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Telecommunications in Honduras

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Telecommunication in Honduras started in 1876 when the first telegraph was introduced, continued development with the telephone in 1891, radio in 1928, television in 1959, the Internet in the early 1990s, and cellphones in 1996.


The first radio station in Honduras was Tropical Radio, which started operations in 1928.[2]


Television in Honduras includes both local and foreign channels, normally distributed by cable.[3]

The Comisión Nacional de Telecomunicaciones (CONATEL) adopted the ATSC standard for digital terrestrial television broadcasting in January 2007. The first digital high definition TV station, CampusTv, was founded by Universidad de San Pedro Sula.[4]


Hondutel, created in 1976, is the state owned telecommunications company in Honduras.[7]

The first cellular company in Honduras, Celtel (now Tigo), started operations in 1996. Megatel (now Claro) started in 2001, Honducel in 2007, and Digicel (now América Móvil) in 2008.


The Internet has been used in Honduras since 1990 and is common in all the major centers of population. Broadband Internet access is also common. All major media have an Internet presence.[citation needed]

Hondutel provides dial-up Internet access.[citation needed]

Internet censorship and surveillance[edit]

There are no government restrictions on access to the Internet or credible reports that the government monitors e-mail or Internet chat rooms without judicial oversight. The constitution and laws provide for freedom of speech and press, and the government generally respects these rights in practice. The constitution and law generally prohibit arbitrary interference with privacy, family, home, or correspondence.[14]

Four journalists were killed during 2012, compared with five in 2011. Reports of harassment of journalists and social communicators (persons not employed as journalists, but who serve as bloggers or conduct public outreach for NGOs) continued to rise. There also were multiple reports of intimidation of members of the media and their families. Government officials at all levels denounced violence and threats of violence against members of the media and social communicators. During 2012 the efforts of the Special Victims Unit (SVU) created in January 2011 to address violent crimes against vulnerable communities, including journalists, led to seven arrests and one prosecution in cases involving killings of journalists and social communicators. Members of the media and NGOs stated that the press “self-censored” due to fear of reprisal from organized crime.[14]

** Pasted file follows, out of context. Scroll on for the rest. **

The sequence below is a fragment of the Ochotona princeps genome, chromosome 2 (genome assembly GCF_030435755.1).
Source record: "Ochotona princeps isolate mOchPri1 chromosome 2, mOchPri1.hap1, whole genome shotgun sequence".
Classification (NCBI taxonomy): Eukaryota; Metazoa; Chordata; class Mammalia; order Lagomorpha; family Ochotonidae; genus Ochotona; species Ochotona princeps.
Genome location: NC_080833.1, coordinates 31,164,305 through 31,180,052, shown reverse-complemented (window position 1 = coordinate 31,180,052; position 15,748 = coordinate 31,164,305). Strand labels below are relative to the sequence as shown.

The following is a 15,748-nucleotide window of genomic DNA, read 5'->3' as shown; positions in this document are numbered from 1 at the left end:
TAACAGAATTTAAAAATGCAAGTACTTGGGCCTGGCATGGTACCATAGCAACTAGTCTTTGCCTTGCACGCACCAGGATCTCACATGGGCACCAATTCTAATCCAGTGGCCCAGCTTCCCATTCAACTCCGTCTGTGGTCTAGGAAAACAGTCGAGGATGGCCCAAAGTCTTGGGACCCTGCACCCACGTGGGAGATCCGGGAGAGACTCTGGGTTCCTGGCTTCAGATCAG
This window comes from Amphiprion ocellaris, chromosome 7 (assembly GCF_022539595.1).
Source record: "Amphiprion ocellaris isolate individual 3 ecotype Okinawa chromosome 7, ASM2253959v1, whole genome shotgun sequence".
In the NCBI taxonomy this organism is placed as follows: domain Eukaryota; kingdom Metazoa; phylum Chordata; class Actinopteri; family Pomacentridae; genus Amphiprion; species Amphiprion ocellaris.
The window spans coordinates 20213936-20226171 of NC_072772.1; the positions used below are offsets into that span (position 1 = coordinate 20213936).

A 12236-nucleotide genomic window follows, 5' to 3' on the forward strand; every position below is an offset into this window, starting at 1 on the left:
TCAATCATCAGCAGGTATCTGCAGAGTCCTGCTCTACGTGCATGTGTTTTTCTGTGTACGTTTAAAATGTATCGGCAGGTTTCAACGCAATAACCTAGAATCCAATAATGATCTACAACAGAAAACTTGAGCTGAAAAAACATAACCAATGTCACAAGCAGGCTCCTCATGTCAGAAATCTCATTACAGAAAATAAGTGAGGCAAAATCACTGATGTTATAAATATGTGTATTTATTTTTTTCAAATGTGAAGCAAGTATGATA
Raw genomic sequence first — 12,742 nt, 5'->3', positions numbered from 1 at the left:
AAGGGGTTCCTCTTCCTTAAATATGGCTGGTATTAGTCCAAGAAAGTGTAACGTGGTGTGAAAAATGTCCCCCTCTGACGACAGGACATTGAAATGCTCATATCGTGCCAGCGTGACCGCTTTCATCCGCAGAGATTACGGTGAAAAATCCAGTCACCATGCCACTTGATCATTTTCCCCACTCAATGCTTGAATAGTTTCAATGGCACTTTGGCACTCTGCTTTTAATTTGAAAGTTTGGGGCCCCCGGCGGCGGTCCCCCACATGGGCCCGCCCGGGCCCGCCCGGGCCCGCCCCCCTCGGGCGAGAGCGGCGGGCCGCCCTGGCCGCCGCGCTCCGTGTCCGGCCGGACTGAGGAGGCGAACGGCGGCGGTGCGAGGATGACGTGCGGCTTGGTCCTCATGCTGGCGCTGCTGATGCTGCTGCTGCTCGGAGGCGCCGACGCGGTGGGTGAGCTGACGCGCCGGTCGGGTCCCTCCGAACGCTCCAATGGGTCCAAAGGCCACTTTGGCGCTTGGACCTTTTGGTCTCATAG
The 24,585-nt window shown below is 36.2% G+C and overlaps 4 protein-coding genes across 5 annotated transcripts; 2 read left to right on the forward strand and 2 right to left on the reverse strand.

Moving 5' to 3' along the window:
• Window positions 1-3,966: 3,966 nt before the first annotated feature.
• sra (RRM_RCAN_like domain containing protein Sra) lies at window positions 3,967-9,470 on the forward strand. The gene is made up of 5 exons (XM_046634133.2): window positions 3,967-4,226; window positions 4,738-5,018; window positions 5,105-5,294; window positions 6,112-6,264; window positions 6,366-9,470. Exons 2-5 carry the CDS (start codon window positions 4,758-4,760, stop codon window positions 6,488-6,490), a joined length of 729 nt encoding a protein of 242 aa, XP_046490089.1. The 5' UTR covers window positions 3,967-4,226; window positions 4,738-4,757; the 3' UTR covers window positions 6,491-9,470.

See also[edit]


  1. ^ a b c d e f g h i j "Communications: Honduras", World Factbook, U.S. Central Intelligence Agency, 7 January 2014. Retrieved 13 January 2014.
  2. ^ "Historia de la radio en Honduras (in Spanish), Bienas Tareas, July 2010.
  3. ^ "Honduras – Telecommunications". Privacy Shield Framework. Retrieved 1 April 2021. There ar[sic] 42 local and national TV stations in Honduras, all with Spanish-language programming. Cable and pay TV service is also available with a wide range of stations, including major U.S. networks and entertainment-oriented stations.
  4. ^ "Carlos Mendoza". International Center for Journalists. Retrieved 14 April 2023.
  5. ^ Dialing Procedures (International Prefix, National (Trunk) Prefix and National (Significant) Number) (in Accordance with ITY-T Recommendation E.164 (11/2010)), Annex to ITU Operational Bulletin No. 994-15.XII.2011, International Telecommunication Union (ITU, Geneva), 15 December 2011. Retrieved 2 January 2014.
  6. ^ "Telephone System terms and abbreviations", World Factbook, U.S. Central Intelligence Agency, 7 January 2014. Retrieved 12 January 2014.
  7. ^ "While seeking investments, Hondutel to give $4.5 million to Honduran government". RCR Wireless News. 20 September 2012. Retrieved 13 December 2020.
  8. ^ a b Calculated using penetration rate and population data from "Countries and Areas Ranked by Population: 2012" Archived 29 March 2017 at the Wayback Machine, Population data, International Programs, U.S. Census Bureau, retrieved 26 June 2013
  9. ^ "Percentage of Individuals using the Internet 2000–2012", International Telecommunication Union (Geneva), June 2013, retrieved 22 June 2013
  10. ^ "Fixed (wired)-broadband subscriptions per 100 inhabitants 2012", Dynamic Report, ITU ITC EYE, International Telecommunication Union. Retrieved on 29 June 2013.
  11. ^ "Active mobile-broadband subscriptions per 100 inhabitants 2012", Dynamic Report, ITU ITC EYE, International Telecommunication Union. Retrieved on 29 June 2013.
  12. ^ Select Formats Archived 13 May 2009 at the Wayback Machine, Country IP Blocks. Accessed on 2 April 2012. Note: Site is said to be updated daily.
  13. ^ Population, The World Factbook, United States Central Intelligence Agency. Accessed on 2 April 2012. Note: Data are mostly for 1 July 2012.
  14. ^ a b "Honduras", Country Reports on Human Rights Practices for 2012, Bureau of Democracy, Human Rights and Labor, U.S. Department of State, 28 March 2013. Retrieved 13 January 2014.

External links[edit]

  • NIC.hn, registry for the .hn domain.